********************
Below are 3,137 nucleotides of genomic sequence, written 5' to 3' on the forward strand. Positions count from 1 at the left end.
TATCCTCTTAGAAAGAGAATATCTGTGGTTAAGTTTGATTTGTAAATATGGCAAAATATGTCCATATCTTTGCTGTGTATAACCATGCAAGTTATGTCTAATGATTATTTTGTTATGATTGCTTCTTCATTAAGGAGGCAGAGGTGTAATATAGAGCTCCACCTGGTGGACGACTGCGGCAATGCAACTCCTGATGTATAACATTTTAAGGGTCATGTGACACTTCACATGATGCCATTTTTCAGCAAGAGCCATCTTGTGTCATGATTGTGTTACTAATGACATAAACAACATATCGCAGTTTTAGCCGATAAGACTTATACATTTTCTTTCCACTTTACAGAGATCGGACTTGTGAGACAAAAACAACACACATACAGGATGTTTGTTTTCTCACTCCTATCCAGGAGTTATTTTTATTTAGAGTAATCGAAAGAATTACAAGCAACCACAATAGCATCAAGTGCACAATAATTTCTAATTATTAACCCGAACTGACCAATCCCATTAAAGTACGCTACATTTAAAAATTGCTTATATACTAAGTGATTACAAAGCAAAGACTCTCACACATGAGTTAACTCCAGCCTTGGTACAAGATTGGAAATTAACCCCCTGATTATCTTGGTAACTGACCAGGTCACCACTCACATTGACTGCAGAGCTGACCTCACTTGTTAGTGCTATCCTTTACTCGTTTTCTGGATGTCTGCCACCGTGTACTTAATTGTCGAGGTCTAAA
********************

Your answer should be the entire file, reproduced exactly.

Below are 3,137 nucleotides of genomic sequence, written 5' to 3' on the forward strand. Positions count from 1 at the left end.
TATCCTCTTAGAAAGAGAATATCTGTGGTTAAGTTTGATTTGTAAATATGGCAAAATATGTCCATATCTTTGCTGTGTATAACCATGCAAGTTATGTCTAATGATTATTTTGTTATGATTGCTTCTTCATTAAGGAGGCAGAGGTGTAATATAGAGCTCCACCTGGTGGACGACTGCGGCAATGCAACTCCTGATGTATAACATTTTAAGGGTCATGTGACACTTCACATGATGCCATTTTTCAGCAAGAGCCATCTTGTGTCATGATTGTGTTACTAATGACATAAACAACATATCGCAGTTTTAGCCGATAAGACTTATACATTTTCTTTCCACTTTACAGAGATCGGACTTGTGAGACAAAAACAACACACATACAGGATGTTTGTTTTCTCACTCCTATCCAGGAGTTATTTTTATTTAGAGTAATCGAAAGAATTACAAGCAACCACAATAGCATCAAGTGCACAATAATTTCTAATTATTAACCCGAACTGACCAATCCCATTAAAGTACGCTACATTTAAAAATTGCTTATATACTAAGTGATTACAAAGCAAAGACTCTCACACATGAGTTAACTCCAGCCTTGGTACAAGATTGGAAATTAACCCCCTGATTATCTTGGTAACTGACCAGGTCACCACTCACATTGACTGCAGAGCTGACCTCACTTGTTAGTGCTATCCTTTACTCGTTTTCTGGATGTCTGCCACCGTGTACTTAATTGTCGAGGTCTAAA